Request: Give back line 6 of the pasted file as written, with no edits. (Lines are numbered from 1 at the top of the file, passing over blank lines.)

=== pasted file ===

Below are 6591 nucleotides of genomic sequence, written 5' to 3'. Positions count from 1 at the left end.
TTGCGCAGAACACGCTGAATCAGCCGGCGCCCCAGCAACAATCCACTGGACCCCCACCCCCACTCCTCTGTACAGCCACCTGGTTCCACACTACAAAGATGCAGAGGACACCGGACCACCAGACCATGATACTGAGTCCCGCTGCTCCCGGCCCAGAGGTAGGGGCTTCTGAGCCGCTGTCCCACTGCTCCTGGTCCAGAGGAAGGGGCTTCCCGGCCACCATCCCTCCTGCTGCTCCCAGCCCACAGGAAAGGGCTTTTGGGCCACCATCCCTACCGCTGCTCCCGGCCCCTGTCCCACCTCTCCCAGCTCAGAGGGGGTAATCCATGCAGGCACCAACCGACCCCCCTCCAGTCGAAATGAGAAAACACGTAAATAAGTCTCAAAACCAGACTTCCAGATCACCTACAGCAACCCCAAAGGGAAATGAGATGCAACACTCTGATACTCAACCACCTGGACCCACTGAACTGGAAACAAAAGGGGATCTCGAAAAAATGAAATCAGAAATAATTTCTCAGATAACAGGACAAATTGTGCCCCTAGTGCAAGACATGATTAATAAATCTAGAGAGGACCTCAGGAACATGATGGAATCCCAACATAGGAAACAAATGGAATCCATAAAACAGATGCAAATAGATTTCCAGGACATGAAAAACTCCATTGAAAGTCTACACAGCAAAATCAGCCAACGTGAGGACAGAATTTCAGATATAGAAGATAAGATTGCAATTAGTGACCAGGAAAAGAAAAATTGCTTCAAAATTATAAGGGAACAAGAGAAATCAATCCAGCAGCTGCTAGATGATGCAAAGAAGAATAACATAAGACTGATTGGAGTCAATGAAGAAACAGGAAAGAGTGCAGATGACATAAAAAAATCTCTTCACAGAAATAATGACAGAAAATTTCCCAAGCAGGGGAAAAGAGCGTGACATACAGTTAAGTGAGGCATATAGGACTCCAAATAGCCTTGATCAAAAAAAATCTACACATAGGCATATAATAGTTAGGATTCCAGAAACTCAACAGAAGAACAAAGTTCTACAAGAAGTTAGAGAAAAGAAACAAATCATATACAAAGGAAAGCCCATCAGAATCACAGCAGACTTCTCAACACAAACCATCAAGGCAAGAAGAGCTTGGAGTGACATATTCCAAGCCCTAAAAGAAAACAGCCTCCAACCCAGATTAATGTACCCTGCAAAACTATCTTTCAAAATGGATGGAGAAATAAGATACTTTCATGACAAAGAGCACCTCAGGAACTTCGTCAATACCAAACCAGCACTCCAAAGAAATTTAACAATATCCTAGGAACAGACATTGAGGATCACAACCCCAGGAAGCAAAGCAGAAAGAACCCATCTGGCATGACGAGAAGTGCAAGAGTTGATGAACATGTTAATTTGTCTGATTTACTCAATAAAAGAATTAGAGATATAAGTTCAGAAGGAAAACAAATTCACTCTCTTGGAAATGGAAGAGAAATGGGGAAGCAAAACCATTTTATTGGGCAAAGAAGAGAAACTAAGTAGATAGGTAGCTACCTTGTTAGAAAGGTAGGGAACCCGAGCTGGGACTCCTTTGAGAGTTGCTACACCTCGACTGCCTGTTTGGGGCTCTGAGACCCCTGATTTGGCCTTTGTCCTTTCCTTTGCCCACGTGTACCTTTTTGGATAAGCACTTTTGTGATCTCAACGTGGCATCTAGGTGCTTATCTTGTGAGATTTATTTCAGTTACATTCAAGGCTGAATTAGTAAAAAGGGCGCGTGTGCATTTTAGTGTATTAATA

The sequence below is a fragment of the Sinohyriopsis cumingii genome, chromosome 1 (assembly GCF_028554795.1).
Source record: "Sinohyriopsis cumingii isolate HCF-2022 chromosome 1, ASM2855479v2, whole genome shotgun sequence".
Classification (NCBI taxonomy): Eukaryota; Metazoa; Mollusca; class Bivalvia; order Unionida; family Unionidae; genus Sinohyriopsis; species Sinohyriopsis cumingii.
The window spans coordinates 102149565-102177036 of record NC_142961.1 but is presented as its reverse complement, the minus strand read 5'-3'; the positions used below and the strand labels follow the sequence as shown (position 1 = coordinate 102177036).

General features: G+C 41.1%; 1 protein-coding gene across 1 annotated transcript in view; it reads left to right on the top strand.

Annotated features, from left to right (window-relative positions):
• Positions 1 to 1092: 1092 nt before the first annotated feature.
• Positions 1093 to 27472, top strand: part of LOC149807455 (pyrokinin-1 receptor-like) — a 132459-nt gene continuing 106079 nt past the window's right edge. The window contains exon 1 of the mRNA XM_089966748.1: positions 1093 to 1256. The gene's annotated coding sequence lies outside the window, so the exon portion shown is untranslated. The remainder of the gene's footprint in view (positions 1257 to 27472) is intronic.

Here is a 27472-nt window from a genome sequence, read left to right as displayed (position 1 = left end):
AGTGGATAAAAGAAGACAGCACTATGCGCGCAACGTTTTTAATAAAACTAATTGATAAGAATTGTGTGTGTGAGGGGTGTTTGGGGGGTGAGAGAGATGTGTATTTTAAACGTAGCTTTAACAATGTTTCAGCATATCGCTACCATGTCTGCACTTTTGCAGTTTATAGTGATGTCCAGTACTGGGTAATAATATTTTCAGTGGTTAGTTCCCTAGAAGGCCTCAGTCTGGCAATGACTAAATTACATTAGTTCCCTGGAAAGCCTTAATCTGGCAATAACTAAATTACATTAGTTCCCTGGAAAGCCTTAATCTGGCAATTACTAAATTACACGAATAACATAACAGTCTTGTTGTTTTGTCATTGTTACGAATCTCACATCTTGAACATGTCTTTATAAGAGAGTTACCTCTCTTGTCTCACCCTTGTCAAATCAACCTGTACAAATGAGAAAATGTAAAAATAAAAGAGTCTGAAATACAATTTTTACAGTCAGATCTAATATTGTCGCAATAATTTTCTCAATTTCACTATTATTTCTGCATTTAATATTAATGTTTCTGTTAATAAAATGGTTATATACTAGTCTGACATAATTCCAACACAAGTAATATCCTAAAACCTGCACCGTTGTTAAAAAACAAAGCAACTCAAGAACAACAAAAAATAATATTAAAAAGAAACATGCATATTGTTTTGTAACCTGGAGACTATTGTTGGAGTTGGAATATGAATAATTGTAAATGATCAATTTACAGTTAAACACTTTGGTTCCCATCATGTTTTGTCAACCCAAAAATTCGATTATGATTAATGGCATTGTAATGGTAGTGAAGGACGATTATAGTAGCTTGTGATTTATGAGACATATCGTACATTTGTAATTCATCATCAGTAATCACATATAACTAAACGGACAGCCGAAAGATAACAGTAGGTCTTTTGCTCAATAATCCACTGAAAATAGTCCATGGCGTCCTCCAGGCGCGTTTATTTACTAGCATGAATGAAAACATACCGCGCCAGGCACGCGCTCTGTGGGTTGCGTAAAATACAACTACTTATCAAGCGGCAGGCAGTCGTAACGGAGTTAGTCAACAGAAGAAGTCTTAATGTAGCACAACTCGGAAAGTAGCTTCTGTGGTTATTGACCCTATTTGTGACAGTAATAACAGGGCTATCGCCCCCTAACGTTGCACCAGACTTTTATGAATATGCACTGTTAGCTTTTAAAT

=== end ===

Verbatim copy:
The window spans coordinates 102149565-102177036 of record NC_142961.1 but is presented as its reverse complement, the minus strand read 5'-3'; the positions used below and the strand labels follow the sequence as shown (position 1 = coordinate 102177036).